"Republican attacks on the president and his age are nothing new. They've been lobbed at him since he first ran and first won in 2019," the official added. "What we've done is prove that his experience in Washington is an asset," they said, touting legislative wins with both a Democratic and divided Congress and Biden's ability to "deliver on a pretty historic agenda."

But concerns are indeed out there -- and worsening for Biden. An ABC News poll from April-May 2023 found that 32% of Americans said Biden had the mental sharpness to serve effectively in the White House, down from 51% when he was running for president in the 2020 campaign.

Leading Democrats were publicly apoplectic following the release of Hur's report, released late last week, arguing his language and focus on Biden's memory went far beyond his purview of investigating Biden's handling and retention of classified documents upon leaving the vice presidency in 2017.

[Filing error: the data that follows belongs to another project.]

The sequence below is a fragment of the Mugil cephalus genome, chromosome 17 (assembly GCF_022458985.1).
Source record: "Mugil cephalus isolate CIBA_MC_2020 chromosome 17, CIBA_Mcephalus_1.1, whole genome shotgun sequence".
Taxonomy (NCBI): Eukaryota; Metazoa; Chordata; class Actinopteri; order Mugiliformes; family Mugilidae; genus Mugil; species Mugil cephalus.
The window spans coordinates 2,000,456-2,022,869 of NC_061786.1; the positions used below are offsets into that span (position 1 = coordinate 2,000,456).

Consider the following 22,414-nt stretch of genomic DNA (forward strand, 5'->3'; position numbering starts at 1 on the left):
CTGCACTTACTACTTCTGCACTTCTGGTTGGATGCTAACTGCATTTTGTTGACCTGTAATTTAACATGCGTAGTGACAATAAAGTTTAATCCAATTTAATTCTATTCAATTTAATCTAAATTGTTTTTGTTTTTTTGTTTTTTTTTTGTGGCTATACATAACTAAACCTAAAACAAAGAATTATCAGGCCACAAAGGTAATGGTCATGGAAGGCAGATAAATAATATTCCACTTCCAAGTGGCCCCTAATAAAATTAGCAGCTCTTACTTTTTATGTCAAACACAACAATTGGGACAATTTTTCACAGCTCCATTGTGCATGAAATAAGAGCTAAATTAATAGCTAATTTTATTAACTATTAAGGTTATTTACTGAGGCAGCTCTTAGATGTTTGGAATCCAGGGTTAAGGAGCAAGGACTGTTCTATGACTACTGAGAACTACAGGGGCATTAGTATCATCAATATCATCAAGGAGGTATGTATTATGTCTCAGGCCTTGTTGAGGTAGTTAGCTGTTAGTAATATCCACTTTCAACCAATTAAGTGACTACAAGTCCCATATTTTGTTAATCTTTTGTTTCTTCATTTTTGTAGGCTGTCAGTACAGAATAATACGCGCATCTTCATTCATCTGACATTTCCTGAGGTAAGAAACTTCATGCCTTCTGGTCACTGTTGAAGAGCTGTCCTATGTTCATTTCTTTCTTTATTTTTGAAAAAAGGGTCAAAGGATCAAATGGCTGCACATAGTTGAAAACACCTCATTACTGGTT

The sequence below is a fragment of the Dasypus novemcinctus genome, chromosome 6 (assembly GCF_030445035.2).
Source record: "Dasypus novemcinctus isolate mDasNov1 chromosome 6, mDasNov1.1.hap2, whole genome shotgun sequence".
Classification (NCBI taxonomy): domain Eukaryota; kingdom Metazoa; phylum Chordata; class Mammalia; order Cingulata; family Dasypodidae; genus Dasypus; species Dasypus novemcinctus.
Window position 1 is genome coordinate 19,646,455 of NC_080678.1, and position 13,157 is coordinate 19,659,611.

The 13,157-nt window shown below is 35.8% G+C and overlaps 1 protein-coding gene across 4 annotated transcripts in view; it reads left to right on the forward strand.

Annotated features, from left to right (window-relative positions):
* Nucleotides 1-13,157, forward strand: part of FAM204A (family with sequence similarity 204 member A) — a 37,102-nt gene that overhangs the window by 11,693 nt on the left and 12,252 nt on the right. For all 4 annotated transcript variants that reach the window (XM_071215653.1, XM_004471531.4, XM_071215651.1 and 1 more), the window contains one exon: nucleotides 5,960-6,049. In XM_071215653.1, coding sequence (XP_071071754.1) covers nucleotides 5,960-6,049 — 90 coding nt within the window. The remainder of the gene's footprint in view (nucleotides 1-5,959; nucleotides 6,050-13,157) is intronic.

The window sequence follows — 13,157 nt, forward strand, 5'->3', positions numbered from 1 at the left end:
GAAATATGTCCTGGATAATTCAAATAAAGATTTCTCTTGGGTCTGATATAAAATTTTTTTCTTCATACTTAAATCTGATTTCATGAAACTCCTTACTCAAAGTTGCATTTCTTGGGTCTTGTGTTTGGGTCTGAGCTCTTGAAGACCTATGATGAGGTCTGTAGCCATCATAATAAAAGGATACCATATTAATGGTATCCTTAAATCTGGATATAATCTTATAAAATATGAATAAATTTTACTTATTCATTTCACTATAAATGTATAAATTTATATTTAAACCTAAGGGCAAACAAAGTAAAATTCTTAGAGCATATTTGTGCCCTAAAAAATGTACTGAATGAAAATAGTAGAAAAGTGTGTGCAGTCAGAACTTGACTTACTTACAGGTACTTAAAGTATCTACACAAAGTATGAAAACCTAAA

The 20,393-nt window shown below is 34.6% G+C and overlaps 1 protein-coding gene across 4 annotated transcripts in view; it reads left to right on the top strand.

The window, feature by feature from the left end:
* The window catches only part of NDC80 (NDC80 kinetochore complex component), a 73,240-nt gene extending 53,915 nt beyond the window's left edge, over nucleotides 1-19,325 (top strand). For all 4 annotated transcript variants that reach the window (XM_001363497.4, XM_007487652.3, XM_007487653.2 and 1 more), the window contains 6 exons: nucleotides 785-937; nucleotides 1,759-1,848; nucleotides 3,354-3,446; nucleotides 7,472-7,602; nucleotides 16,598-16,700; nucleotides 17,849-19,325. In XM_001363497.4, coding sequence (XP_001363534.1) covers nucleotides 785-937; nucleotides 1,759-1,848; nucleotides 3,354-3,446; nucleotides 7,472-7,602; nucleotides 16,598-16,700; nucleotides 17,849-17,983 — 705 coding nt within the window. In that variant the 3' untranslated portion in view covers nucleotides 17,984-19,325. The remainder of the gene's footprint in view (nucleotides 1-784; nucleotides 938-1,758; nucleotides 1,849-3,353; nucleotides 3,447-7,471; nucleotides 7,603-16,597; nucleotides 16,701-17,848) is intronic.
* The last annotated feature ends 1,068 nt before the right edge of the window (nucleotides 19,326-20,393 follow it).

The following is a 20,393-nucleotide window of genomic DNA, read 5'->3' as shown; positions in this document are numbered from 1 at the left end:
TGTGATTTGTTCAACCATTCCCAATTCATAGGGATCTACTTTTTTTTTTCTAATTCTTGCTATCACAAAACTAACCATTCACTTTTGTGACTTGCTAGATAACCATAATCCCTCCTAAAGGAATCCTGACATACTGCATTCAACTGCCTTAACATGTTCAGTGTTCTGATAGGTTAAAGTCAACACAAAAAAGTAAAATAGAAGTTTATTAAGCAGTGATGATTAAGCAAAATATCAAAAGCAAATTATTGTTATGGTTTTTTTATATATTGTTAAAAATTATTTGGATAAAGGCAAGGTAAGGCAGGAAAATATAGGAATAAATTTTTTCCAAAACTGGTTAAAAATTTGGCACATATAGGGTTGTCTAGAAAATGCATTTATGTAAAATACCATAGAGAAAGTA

Pennsylvania Sen. John Fetterman likened it to a "smear."

Democratic critics also noted that Hur was appointed as a U.S. attorney by then-President Donald Trump -- even though current Attorney General Merrick Garland picked him as special counsel. (Hur's spokesperson previously declined to respond to criticism of his work from the president.)

"I thought legally, it was very exonerating. But it was a political report. And it was exactly the kind of report I would have written if I investigated a Republican president," said Democratic strategist James Carville, who also criticized Garland's selection of Hur.

PHOTO: U.S. President Joe Biden speaks on the Senate's recent passage of the National Security Supplemental Bill, which provides military aid to Ukraine, Israel and Taiwan, in the State Dining Room of the White House on Feb. 13, 2024 in Washington, DC.